Friday, December 25, 2015

A free app that nicely complements Remind.com

I use Remind with my students and I love it.
Image result for remind.com
Remind creates a whole new communication stream with my students that transcends the 90 minutes we have face-to-face with each other every other day.  When I send them a text message I know that they received it on their phone instantly.

I use it sparingly, however.  I want my students to be responsible to check our class Assignment Calendar (a Google Calendar linked from our class Blackboard site) on their own initiative.  For that reason I use Remind only to announce that I've posted a new assignment, or have made changes to previously-posted assignment deadlines.

The consequence of my policy is completely foreseeable: Students forget (or neglect) to check the Calendar, and consequently forget that they have a project due at the end of the week or a quiz tomorrow.

The ideal solution would be to push to the students the obligation of monitoring their due dates using a more efficient and effective platform.  The WhatsDue app just might be that ideal solution.
Image result for whatsdue app
WhatsDue is a free app for students (and their parents).  WhatsDue lets teachers create a to-do list of upcoming due dates that students can access from their devices.

Teachers register with WhatsDue and share a join-code for each class with their students and parents.  From the teacher dashboard, they then record each assignment and when it is due.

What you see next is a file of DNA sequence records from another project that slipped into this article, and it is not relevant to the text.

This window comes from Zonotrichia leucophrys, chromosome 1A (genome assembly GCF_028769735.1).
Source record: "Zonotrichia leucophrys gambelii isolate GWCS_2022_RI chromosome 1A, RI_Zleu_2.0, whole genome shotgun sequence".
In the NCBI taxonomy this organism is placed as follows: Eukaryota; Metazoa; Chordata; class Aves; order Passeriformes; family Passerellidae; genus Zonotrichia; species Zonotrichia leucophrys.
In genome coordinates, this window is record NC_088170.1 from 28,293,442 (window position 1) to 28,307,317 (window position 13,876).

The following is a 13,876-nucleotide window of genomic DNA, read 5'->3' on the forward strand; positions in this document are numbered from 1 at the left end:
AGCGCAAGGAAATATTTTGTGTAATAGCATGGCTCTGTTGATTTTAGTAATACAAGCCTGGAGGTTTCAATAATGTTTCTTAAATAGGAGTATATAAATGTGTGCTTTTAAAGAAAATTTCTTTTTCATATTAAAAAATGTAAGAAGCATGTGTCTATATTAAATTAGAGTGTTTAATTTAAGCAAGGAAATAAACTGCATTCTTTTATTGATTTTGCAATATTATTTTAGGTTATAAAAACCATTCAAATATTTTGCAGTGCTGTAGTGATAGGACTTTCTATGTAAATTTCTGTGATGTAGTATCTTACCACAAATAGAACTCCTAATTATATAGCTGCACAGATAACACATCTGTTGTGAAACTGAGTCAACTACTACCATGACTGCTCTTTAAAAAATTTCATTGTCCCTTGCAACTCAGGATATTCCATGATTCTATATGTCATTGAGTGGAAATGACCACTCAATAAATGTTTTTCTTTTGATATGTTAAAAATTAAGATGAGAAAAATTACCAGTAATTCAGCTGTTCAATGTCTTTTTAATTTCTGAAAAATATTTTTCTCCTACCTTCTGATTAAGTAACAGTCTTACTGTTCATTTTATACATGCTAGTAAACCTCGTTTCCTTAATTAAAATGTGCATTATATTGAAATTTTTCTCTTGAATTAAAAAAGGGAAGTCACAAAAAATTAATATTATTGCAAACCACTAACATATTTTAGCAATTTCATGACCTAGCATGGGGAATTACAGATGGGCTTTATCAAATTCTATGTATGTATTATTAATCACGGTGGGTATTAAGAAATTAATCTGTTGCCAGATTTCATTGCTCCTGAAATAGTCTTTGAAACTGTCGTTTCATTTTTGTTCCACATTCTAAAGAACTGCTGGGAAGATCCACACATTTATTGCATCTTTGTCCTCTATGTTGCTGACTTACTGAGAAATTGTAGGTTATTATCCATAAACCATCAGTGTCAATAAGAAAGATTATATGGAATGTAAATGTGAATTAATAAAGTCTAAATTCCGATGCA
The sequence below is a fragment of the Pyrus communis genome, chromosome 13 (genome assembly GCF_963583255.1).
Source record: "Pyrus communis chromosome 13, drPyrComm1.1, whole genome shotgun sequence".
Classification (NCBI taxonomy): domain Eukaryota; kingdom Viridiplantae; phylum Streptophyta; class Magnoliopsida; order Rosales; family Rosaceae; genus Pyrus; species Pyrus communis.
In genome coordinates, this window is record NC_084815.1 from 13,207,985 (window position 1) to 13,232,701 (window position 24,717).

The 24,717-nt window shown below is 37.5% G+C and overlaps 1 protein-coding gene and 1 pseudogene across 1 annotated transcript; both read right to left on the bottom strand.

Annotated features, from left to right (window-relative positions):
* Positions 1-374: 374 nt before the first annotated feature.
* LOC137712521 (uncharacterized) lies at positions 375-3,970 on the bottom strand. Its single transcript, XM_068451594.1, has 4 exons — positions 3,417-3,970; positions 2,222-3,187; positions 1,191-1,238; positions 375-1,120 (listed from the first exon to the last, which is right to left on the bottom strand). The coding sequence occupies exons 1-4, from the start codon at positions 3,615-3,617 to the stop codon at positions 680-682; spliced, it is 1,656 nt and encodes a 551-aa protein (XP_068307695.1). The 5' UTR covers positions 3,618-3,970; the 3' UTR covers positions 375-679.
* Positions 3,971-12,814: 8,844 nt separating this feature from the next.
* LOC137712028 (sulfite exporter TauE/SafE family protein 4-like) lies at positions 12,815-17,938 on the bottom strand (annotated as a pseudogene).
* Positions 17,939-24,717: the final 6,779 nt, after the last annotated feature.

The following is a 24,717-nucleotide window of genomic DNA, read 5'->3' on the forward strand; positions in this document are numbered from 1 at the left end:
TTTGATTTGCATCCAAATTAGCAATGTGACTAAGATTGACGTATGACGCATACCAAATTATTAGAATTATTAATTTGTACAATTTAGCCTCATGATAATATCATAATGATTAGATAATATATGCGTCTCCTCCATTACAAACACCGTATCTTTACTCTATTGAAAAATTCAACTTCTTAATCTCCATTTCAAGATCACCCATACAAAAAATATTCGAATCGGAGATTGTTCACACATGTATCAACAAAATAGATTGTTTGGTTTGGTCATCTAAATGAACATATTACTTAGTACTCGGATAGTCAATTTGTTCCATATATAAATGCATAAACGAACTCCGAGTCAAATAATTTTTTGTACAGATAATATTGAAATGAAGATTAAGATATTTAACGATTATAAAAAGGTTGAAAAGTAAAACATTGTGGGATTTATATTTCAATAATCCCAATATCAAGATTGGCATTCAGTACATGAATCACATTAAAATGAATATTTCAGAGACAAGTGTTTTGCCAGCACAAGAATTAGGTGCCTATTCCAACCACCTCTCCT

Registered users then get push notifications of upcoming due dates that are added to a clear display on their devices.  This picture shows an example of how that looks:

In this example, the student has six assignments due.  One (the Homework to "Do Assignment 3") is marked in red because it is due tomorrow.  The other assignments are listed in the order in which they are due.

I'll keep using Remind to alert my students to schedule changes.  But WhatsApp seems to go further in helping my students manage their assignments than simply using Remind alone, so I'm going to roll this out on the first day back from winter break.  Even better: Could you imagine how cool it would be if all teachers throughout your building used WhatsDue?  I'll work on promoting that as well.

1 comment:

Ashton Lynn said...

The app for students is the easiest way to make them do something, lol. I use various methods to excite them and give a push to learn. Sometimes, even in order to write my college essay for me and edit the papers, I use the online checkers and editors, as well as readability score definers.